Most of Africa’s Arable Land ‘Too Damaged’ for Food Production

Most of Africa’s Arable Land ‘Too Damaged’ for Food Production

A report by  the Montpellier Panel has said that nearly 65 percent Africa’s arable land  is too damaged by land degradation and a growing population that it cannot sustain meaningful food production and will continue to give poor yields unless drastic measures are taken.

The Montpellier Panel comprises of eminent persons in agriculture, ecology and trade from around Africa and Europe. The group issued a report titled “No Ordinary Matter: conserving, restoring and enhancing Africa’s soil“ last month.

The report says that only an increased investment in land and soil management by African governments and donors will save the continents food security. It advocated for governments to incentives  agribusiness investors an smallholder farmers that take good care of their land.

Without new approaches to better managing soil health in Africa, the report says the amount of arable and productive land available per person in 2050 will be a fourth of the level it was in 1960.

“Smallholder farmers usually lack the resources to effectively do soil and water conservation yet it is very important. Therefore, for small holder farmers to do it they must be motivated or incentivized and this can come through linkages to markets that bring in income or credit that enables them access inputs,” Moses Tenywa, a soil expert and professor of agriculture at Uganda’s Makerere University, told IPS.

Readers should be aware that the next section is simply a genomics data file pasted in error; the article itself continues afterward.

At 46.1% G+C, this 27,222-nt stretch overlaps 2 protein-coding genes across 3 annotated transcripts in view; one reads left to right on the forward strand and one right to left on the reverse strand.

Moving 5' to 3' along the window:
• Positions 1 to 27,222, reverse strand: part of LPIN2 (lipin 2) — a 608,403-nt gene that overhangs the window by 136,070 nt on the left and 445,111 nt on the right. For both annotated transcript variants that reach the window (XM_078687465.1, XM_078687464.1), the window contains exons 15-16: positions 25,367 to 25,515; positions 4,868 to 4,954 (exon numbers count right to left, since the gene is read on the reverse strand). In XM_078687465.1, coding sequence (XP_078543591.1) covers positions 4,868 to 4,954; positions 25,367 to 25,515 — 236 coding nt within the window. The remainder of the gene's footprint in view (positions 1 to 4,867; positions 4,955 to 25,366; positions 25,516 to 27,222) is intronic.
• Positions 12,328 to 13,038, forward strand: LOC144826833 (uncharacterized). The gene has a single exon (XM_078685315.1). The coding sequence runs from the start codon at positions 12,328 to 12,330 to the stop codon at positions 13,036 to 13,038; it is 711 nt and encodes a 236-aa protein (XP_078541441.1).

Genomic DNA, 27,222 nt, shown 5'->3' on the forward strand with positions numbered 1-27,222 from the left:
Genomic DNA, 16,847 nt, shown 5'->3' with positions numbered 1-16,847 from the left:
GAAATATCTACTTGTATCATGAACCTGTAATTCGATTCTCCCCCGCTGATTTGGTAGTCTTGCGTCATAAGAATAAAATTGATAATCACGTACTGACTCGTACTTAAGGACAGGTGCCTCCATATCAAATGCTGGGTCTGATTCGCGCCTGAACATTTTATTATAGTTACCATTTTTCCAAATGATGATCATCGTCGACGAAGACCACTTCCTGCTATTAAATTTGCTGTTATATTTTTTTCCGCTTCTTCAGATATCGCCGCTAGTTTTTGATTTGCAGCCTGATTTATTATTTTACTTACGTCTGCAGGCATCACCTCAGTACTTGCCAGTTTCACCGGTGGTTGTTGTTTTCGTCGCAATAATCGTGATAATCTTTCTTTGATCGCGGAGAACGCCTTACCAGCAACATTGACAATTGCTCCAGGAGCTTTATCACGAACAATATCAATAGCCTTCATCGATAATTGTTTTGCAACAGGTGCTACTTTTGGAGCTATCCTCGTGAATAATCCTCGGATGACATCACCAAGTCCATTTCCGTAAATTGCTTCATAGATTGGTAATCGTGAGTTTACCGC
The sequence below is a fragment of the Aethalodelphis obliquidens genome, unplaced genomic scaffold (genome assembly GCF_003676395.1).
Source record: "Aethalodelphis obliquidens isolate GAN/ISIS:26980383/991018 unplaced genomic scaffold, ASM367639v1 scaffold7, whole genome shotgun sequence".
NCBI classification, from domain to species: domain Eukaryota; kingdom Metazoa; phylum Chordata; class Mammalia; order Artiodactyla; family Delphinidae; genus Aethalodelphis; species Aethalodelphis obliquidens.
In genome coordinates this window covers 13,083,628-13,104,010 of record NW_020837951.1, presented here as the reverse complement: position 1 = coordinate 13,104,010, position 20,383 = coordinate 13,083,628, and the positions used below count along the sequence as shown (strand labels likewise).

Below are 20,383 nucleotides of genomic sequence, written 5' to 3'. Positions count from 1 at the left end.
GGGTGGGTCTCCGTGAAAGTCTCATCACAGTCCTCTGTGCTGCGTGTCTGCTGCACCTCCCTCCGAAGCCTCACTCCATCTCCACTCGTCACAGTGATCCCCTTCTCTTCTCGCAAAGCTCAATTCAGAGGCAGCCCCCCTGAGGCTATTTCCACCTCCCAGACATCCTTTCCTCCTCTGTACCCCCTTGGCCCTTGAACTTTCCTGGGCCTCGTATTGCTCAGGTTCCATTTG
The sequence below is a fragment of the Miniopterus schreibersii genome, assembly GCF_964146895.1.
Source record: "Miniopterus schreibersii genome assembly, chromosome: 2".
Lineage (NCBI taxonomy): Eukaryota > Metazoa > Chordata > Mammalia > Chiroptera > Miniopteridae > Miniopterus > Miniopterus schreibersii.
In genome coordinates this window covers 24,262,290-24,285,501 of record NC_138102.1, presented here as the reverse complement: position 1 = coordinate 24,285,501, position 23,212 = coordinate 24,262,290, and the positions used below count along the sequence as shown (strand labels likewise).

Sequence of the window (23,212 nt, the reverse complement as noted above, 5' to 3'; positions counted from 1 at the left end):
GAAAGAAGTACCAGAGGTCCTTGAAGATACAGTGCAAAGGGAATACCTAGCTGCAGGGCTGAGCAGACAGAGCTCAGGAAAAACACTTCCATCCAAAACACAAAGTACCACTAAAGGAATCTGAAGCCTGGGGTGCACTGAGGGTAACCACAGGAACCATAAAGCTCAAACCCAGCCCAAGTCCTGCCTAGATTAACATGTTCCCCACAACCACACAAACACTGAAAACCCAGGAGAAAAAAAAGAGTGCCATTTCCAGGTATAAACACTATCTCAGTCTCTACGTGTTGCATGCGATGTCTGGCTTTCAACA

The Montpellier Panel report estimates that nearly 180 million people in Sub-Saharan Africa are hurt by land degradation, which costs about $68 billion in economic losses as a result of damaged soils that prevent crop yields.

“The burdens caused by Africa’s damaged soils are disproportionately carried by the continent’s resource-poor farmers,” the chair of the Montpellier Panel, Professor Sir Gordon Conway, said.

“Problems such as fragile land security and limited access to financial resources prompt these farmers to forgo better land management practices that would lead to long-term gains for soil health on the continent, in favour of more affordable or less labor-intensive uses of resources which inevitably exacerbate the issue.”